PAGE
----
Real noir, even gothic strains like Mickey Spillane used to write, only works when it overwhelms. Protagonists and audiences need to be lured by a dame or a fortune into a world where best efforts can’t help. It’s the reason that people complain that Raymond Chandler mysteries don’t actually make sense. The main topic is the dizzying perplexities of the amoral new American city. The shadows, blood, and rain are just there to complete the mood. We like these stories because they make us feel tough (though safe) while taking the urban tour.
Frank Miller is a parodist. Everything he’s ever touched, from comic book Daredevil to Batman (The Dark Knight Returns) and now this film, based on his own comic book mean street chronicles, comes out in exaggerated splendors. But at the same time it’s all on the surface. He isn’t really good constructing narrative labyrinths — he just takes the darkness and the amorality out further than it needs to go. We don’t get lost in Miller machinations, we just wonder at the amount of it he’s piling on.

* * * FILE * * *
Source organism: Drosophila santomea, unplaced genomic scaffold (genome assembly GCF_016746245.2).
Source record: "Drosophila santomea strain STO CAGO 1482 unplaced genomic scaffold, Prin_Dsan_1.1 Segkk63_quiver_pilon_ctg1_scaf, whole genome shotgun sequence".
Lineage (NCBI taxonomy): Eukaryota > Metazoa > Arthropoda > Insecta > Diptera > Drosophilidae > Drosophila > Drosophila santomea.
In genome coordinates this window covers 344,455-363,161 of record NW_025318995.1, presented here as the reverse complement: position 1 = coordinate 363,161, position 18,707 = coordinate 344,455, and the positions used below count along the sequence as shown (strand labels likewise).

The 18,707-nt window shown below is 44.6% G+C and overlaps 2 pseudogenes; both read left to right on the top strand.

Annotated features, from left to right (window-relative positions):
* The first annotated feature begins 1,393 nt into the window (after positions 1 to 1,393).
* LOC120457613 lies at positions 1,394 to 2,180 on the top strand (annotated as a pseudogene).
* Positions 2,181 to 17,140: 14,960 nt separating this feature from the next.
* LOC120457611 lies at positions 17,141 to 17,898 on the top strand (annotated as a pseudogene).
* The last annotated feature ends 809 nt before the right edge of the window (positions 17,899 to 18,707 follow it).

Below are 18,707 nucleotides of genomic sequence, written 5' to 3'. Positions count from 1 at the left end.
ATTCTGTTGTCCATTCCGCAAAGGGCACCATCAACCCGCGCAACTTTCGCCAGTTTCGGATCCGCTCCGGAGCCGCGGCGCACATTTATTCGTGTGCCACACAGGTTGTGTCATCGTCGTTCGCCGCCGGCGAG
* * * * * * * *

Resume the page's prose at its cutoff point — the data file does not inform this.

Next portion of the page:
This is a gorgeous, decadent film, especially seen in 3D. The movie takes big dramatic visual shifts and contains endless slithering details. It’s film as storyboard. Miller’s graphic side brilliantly exploits black-on-black-on-white and then throws in color for a splash of shock. But this story is so simplistic that there’s nothing for our minds to get lost in. It’s a simple revenge story that ends in a simple revenge, even with the stupid flourishes like Joseph Gordon-Levitt’s pointless gambling story. It just builds to a crescendo and lets you down. Even with Miller’s considerable urge to inflate his stories with gratuitous nudity and graphic slashes, it just isn’t complex enough to overwhelm. We don’t feel tough watching this silly sequel, we just feel taken.